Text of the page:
It's official, the Food and Drug Administration (FDA) rule requiring that chains with at least 20 or more stores label their menus with the calories of each menu item, even beverages is in effect as of Monday.
Restaurants are not the only food and beverage establishments subjected to the new rule either, movie theaters and bars with at least 20 chains must also oblige.
While several restaurant chains, especially those trying to appeal to health-conscious consumers, were happy to implement this rule, some have been fighting hard against the law.
Included in the Obama-era 2010 Affordable Care Act, the FDA argues that the calorie count rule helps to foster healthy lifestyles. Before this, calorie-counters at most restaurants had to estimate the nutritional value of what they were eating.
“By having information about the calories in food, you can make more informed decisions about the food you eat — decisions that can help improve your overall health and that of your family,” said the FDA. “And it’s just as important that you and your family have access to this information when eating out, as you do at home when you are able to look at calorie counts on food packages.”
The FDA is hoping to improve the obesity rate in the U.S. Currently, 40 percent of the population is obese.
“For consumers who want to consume fewer calories, having calorie and other nutrition information available has the potential to save and improve lives,” said Susan Mayne, director of FDA’s Center for Food Safety and Applied Nutrition.
So will the menu labeling really make a difference in how many calories Americans will eat?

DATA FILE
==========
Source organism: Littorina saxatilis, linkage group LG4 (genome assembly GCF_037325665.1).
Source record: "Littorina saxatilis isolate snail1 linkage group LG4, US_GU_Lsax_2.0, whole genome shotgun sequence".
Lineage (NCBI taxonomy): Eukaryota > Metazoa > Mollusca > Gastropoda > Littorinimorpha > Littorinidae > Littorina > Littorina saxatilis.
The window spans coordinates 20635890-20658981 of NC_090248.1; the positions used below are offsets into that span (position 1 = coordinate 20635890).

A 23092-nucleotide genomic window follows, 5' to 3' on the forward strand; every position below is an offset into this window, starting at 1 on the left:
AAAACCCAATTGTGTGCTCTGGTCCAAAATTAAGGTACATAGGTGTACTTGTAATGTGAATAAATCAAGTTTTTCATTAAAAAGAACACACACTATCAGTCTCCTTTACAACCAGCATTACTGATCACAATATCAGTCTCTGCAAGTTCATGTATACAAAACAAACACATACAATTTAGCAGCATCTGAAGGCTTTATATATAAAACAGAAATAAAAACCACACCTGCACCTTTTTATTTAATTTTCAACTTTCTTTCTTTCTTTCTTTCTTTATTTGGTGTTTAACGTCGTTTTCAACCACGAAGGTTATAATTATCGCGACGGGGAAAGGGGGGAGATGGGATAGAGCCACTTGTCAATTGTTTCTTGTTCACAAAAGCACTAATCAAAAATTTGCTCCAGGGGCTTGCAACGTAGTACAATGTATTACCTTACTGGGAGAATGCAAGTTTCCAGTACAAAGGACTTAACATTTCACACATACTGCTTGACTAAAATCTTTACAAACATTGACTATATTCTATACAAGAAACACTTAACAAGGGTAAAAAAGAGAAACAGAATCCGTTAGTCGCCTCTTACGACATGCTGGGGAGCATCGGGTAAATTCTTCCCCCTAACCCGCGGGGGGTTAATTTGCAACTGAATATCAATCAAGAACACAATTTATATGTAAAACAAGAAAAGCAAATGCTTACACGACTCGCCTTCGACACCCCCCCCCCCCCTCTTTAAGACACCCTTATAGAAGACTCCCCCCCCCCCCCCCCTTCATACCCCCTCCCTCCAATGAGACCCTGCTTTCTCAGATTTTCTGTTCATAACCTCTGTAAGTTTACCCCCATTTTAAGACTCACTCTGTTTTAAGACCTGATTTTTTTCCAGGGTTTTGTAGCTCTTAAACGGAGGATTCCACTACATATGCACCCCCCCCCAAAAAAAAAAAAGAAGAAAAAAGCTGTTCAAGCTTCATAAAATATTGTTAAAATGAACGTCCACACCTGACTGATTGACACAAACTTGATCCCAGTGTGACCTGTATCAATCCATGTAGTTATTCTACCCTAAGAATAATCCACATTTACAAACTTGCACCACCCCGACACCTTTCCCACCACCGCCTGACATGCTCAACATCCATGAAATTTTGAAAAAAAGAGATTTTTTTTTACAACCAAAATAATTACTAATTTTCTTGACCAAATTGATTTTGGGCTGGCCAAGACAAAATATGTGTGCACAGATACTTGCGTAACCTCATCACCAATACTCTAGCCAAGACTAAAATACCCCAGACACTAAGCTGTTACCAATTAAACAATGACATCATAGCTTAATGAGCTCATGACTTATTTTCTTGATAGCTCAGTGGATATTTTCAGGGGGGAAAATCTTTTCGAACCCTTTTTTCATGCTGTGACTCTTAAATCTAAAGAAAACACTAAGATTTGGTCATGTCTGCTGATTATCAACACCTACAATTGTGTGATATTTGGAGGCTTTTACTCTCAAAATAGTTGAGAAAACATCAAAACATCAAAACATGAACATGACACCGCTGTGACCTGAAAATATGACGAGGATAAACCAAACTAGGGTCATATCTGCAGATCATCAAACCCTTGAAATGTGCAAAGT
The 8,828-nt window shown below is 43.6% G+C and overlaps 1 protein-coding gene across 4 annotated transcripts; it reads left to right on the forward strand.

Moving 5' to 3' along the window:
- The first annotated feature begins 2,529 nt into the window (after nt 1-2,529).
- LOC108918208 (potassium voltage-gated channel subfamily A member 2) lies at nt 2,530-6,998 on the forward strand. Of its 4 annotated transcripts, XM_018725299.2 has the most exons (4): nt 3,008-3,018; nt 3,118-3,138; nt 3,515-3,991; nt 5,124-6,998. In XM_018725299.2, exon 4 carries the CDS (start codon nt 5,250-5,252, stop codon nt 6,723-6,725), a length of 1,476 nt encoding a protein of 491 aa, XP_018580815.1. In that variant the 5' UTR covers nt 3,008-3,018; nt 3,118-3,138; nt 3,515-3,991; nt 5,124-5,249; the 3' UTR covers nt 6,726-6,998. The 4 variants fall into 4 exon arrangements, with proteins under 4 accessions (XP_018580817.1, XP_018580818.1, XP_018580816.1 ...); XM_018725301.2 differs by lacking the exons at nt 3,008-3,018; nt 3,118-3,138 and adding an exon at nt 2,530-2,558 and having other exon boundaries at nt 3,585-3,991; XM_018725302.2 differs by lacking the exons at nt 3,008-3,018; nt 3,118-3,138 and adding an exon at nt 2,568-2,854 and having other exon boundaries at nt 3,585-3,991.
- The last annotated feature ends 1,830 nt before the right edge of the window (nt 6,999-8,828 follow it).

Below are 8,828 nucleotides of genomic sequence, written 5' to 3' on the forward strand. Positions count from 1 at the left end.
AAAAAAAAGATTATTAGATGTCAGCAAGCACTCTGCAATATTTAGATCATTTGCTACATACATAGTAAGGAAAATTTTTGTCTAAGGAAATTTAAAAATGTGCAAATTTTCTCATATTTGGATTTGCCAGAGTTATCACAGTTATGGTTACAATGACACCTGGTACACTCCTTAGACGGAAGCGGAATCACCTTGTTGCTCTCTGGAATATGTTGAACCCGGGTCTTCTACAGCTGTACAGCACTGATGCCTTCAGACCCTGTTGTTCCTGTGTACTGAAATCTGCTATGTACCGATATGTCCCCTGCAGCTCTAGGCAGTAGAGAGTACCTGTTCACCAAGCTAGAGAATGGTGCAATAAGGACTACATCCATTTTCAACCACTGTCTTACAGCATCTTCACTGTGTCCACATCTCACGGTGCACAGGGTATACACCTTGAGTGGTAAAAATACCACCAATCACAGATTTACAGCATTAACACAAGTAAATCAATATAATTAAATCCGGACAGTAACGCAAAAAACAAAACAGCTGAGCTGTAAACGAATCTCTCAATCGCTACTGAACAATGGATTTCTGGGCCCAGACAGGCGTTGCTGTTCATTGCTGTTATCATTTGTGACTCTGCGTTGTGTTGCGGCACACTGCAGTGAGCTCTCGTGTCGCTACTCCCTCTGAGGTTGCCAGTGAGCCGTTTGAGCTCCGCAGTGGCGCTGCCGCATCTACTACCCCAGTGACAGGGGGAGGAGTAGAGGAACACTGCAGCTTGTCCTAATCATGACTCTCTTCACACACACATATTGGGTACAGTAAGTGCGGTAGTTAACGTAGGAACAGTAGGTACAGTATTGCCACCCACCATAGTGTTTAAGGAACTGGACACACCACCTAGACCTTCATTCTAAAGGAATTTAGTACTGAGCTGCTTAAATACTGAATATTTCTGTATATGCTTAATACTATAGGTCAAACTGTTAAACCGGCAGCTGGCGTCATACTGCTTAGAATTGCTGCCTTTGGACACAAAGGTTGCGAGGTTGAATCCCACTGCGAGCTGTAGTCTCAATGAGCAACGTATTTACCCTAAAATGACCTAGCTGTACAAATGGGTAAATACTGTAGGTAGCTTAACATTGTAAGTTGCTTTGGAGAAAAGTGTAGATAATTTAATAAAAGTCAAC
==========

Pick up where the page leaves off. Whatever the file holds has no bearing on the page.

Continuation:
Some studies have proven that calorie counts don't impact consumer behavior. But it really depends on the guest.
“I look at it to make sure it’s not overly high,” said a 48-year-old guest at Panera to "NBC News." “I like to keep it at around 500 calories, usually. You’ve got three meals a day and you get 1,500 to 2,000 calories for a day.”
“There's a lot more things I think we need to do because consumers are demanding more and more information from their food and their drink,” said Kristin Kirkpatrick, Cleveland Clinic nutritionist to "NBC News." “But it definitely is going to reveal a little bit more and we'll see — time will tell if it will change behavior.”
And how will this ultimately affect restaurants?
Well, there's the additional investment in research to determine the accurate calorie count of all menu items.
Then there are the smaller chains, that although they are not subjected to the 20 stores or more rule, they will likely follow-suit when customers become used to the menus with calorie counts.
What do you think about the menu labeling guideline? Is it a necessary evil to make Americans more healthy? Or is it an unnecessary hassle for operators?
Read more about the FDA rule at "NBC News."